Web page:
Water pollution problem caused by rapid economic, urban and population growth has become a growing concern since the past three decades all over the world. A number of management instruments from regulatory to incentive-based approaches are being practised around the world to address the problem. Moreover, in recent days the growing consciousness at the global level has produced new multidisciplinary concepts of pollution management where the importance of state, community and market has been recognised. Since the 1992 Rio Earth Summit further emphasis has been given to shift from end-of-pipe and reactive-based strategies to participatory and proactive-based strategies. Researches have shown that the technological solutions to the treatment of pollutants always incur a huge investment for the manufacturers and in many cases are not economically sound, particularly when the treatment costs exceed residual damage costs. This paradigm shift from reactive to market and participatory based proactive approaches have been successful in some developed countries. However, the effective application of the pollution management measures in many parts of the world is still remiss and pollution continues. So far the response to the new concept in developing countries, including Bangladesh is mixed and at the same time confusions and disagreements exist regarding the formulation of strategies for water pollution control. The Buriganga River is of great economic importance to Dhaka, the capital of Bangladesh, which is threatened by excessive pollution. This study looks at an integrated approach which might be suitable to manage the pollution problem of this river. The issue of water pollution management with particular reference to the Buriganga River is analyzed in this paper through an interdisciplinary approach which integrates social, economic and environmental dimensions holistically. The methodology of this study includes collection of basic background information pertaining to water pollution control practices through content analysis and direct observation.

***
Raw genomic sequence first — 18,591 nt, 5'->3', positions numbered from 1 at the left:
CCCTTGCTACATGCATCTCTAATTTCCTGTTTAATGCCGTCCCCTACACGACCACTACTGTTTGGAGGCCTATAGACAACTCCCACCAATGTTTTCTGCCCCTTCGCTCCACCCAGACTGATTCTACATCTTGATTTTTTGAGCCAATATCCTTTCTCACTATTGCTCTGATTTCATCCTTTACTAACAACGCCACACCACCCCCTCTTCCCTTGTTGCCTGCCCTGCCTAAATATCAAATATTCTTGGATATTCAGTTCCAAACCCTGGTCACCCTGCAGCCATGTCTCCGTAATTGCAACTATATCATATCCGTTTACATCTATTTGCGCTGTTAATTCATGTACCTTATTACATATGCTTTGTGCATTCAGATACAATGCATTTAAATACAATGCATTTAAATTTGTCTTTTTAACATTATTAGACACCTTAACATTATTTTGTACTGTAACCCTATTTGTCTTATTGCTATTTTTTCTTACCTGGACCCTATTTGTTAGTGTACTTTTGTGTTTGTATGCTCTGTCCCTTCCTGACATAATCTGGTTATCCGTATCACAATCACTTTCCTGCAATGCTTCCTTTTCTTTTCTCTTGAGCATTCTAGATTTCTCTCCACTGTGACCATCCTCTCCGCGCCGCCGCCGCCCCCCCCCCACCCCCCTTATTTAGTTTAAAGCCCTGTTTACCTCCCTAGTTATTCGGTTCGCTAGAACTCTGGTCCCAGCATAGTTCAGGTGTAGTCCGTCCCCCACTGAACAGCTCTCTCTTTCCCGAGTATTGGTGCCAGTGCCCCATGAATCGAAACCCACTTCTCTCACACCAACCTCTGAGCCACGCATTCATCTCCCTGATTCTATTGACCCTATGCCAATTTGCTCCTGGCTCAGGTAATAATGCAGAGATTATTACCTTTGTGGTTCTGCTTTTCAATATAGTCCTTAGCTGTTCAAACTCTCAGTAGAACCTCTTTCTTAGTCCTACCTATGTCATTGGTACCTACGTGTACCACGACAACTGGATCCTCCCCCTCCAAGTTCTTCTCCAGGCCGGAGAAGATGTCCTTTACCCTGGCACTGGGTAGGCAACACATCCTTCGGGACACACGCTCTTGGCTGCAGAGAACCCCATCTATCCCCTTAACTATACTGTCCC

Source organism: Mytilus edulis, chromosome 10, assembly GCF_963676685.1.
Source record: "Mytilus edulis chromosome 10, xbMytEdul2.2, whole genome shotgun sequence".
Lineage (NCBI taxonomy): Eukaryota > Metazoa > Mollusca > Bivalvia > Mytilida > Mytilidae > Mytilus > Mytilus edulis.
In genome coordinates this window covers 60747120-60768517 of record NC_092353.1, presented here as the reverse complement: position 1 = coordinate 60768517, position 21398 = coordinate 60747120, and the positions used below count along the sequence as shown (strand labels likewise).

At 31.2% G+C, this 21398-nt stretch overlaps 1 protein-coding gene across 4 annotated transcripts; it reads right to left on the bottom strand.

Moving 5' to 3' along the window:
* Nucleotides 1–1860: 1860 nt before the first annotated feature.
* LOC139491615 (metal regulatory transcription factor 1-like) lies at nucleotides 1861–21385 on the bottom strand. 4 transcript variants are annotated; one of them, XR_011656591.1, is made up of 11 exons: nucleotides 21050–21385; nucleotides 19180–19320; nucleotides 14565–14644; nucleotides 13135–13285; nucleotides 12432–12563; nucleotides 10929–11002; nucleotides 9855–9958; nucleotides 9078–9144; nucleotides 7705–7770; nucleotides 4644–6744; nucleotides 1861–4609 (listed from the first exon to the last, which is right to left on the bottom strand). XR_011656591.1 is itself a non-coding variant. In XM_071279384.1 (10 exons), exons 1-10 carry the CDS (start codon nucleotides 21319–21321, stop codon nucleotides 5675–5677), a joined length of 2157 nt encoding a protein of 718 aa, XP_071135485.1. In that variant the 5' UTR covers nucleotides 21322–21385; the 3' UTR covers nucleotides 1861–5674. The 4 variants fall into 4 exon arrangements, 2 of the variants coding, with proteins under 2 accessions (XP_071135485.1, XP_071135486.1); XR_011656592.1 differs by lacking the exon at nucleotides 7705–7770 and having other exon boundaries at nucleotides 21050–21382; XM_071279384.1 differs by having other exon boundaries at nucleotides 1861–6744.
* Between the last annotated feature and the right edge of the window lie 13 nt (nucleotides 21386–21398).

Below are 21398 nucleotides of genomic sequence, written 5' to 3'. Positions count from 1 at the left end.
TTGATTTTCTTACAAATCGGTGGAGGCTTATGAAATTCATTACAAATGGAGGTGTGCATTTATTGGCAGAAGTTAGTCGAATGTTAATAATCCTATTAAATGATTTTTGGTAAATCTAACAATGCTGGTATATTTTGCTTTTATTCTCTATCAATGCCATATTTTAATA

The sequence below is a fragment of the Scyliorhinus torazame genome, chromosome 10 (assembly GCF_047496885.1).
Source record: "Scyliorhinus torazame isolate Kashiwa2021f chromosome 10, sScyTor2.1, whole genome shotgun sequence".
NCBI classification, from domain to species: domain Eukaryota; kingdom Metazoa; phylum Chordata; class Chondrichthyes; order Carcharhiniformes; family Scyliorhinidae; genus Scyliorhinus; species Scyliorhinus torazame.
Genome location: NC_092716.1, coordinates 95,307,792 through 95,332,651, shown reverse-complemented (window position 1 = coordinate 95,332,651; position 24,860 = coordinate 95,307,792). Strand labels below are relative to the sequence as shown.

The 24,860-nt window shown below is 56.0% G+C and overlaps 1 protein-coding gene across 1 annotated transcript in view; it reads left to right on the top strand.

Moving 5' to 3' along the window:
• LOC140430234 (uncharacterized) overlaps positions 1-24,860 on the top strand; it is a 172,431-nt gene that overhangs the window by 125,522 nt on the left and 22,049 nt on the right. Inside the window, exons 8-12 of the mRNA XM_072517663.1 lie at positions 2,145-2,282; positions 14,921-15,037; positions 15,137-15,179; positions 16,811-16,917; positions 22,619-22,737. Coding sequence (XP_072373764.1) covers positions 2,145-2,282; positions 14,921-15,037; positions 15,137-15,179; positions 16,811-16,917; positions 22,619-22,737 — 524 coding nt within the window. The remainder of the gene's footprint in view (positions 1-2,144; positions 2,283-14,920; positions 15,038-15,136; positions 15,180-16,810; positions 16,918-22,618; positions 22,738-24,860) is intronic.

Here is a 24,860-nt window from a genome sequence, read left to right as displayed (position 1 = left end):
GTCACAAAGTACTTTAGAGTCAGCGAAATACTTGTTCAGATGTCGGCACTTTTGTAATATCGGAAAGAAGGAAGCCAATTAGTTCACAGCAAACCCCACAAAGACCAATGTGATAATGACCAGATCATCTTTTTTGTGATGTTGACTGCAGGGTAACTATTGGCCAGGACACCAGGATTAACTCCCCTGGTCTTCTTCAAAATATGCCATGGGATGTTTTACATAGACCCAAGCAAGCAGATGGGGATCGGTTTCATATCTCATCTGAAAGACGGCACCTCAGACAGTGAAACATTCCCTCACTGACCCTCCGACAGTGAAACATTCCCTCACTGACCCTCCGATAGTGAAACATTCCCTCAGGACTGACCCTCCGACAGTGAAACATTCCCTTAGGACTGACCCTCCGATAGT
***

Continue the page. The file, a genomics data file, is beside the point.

|Keywords:||Water Pollution, Management Instruments, Buriganga River, Integrated Approach|
PhD Candidate, Faculty of Agriculture, Food and Natural Resources, The University of Sydney, Sydney, New South Wales, Australia
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